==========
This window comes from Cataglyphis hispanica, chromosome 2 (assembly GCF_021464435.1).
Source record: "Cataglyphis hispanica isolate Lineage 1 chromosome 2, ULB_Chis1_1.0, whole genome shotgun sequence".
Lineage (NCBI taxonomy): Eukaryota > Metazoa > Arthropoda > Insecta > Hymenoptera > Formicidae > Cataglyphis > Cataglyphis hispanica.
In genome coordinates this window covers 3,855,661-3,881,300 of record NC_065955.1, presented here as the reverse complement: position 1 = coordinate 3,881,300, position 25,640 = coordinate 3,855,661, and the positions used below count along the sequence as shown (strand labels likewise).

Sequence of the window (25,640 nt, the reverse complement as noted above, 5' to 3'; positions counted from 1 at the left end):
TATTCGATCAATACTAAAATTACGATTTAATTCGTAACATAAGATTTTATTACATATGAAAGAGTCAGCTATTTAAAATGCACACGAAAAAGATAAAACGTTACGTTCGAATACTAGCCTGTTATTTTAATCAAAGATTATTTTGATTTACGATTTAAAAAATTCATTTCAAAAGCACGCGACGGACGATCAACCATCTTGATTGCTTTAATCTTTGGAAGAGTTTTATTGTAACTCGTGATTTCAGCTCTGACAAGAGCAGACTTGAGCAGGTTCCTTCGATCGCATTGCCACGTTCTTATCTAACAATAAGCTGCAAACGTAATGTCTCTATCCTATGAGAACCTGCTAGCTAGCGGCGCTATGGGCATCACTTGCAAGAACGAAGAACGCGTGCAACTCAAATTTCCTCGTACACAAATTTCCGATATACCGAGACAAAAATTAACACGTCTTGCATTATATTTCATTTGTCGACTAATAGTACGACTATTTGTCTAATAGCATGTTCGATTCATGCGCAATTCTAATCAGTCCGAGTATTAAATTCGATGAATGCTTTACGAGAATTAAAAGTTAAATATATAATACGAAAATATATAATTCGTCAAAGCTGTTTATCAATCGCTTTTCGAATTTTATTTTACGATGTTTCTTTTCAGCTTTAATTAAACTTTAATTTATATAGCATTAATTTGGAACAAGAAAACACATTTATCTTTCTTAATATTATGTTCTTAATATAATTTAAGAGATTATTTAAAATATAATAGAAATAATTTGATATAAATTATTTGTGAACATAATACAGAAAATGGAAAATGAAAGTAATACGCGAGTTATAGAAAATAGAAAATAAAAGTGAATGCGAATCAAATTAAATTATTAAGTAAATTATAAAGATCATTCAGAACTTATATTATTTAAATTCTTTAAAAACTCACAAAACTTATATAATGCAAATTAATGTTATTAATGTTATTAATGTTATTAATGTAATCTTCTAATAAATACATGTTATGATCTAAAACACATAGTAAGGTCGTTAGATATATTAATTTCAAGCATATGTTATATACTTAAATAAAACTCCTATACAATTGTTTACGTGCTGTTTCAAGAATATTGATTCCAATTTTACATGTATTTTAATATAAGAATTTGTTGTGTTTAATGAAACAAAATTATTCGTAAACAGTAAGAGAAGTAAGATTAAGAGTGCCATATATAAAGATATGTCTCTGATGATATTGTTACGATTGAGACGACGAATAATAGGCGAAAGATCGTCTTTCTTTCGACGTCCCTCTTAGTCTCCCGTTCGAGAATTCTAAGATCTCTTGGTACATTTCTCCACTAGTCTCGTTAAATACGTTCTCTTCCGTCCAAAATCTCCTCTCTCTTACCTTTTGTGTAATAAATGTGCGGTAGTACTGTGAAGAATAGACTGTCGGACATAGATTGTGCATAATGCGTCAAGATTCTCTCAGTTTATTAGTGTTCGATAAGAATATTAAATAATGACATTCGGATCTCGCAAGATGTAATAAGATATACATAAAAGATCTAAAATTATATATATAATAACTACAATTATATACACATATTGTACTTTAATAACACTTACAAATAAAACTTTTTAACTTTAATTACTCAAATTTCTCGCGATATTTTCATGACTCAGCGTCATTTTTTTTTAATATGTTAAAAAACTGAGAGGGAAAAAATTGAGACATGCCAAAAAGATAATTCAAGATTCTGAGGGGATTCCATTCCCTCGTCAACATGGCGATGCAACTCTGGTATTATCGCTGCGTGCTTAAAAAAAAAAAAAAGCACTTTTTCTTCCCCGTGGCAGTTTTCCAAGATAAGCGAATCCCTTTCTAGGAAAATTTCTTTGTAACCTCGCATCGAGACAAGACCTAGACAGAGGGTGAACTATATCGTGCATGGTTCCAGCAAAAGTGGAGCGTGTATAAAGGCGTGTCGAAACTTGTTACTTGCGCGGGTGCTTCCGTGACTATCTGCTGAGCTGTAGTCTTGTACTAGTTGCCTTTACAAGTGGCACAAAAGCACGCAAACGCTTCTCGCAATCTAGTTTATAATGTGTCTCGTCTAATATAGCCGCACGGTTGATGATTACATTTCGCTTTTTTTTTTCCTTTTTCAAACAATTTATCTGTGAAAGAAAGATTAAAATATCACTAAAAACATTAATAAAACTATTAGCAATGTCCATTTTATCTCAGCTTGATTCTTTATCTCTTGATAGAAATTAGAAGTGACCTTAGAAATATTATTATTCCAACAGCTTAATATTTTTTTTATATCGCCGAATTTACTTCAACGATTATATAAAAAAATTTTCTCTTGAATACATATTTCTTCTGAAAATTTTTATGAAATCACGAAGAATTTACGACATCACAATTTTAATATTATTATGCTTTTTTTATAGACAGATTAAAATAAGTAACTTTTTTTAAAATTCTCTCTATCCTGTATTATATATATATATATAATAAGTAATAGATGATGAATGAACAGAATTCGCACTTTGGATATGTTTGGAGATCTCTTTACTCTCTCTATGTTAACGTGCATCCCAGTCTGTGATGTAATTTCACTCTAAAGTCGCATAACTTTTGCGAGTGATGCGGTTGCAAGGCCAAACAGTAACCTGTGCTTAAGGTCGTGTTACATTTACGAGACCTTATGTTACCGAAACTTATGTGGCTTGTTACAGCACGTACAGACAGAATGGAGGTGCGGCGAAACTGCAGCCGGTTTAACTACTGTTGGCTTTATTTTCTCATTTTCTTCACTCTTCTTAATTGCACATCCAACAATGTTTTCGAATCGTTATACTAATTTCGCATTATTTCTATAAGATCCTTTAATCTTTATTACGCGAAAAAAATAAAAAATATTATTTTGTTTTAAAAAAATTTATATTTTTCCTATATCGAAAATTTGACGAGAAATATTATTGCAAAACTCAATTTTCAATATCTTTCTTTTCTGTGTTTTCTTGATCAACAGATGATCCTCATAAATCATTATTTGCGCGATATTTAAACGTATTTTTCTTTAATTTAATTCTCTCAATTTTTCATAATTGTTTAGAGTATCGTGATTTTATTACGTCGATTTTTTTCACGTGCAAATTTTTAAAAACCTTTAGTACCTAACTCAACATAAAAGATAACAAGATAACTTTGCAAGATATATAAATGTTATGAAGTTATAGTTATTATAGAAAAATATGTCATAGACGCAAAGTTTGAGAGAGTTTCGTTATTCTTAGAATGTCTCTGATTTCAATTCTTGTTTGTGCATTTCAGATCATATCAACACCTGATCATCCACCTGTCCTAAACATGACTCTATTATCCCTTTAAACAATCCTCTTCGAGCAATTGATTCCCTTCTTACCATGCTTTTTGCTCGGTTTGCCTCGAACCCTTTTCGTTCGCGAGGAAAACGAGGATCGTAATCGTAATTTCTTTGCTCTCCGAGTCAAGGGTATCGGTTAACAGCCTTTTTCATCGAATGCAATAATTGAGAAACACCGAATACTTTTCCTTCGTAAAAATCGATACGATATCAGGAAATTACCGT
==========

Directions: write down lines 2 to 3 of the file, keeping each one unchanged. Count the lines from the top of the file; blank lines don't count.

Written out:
Source record: "Cataglyphis hispanica isolate Lineage 1 chromosome 2, ULB_Chis1_1.0, whole genome shotgun sequence".
Lineage (NCBI taxonomy): Eukaryota > Metazoa > Arthropoda > Insecta > Hymenoptera > Formicidae > Cataglyphis > Cataglyphis hispanica.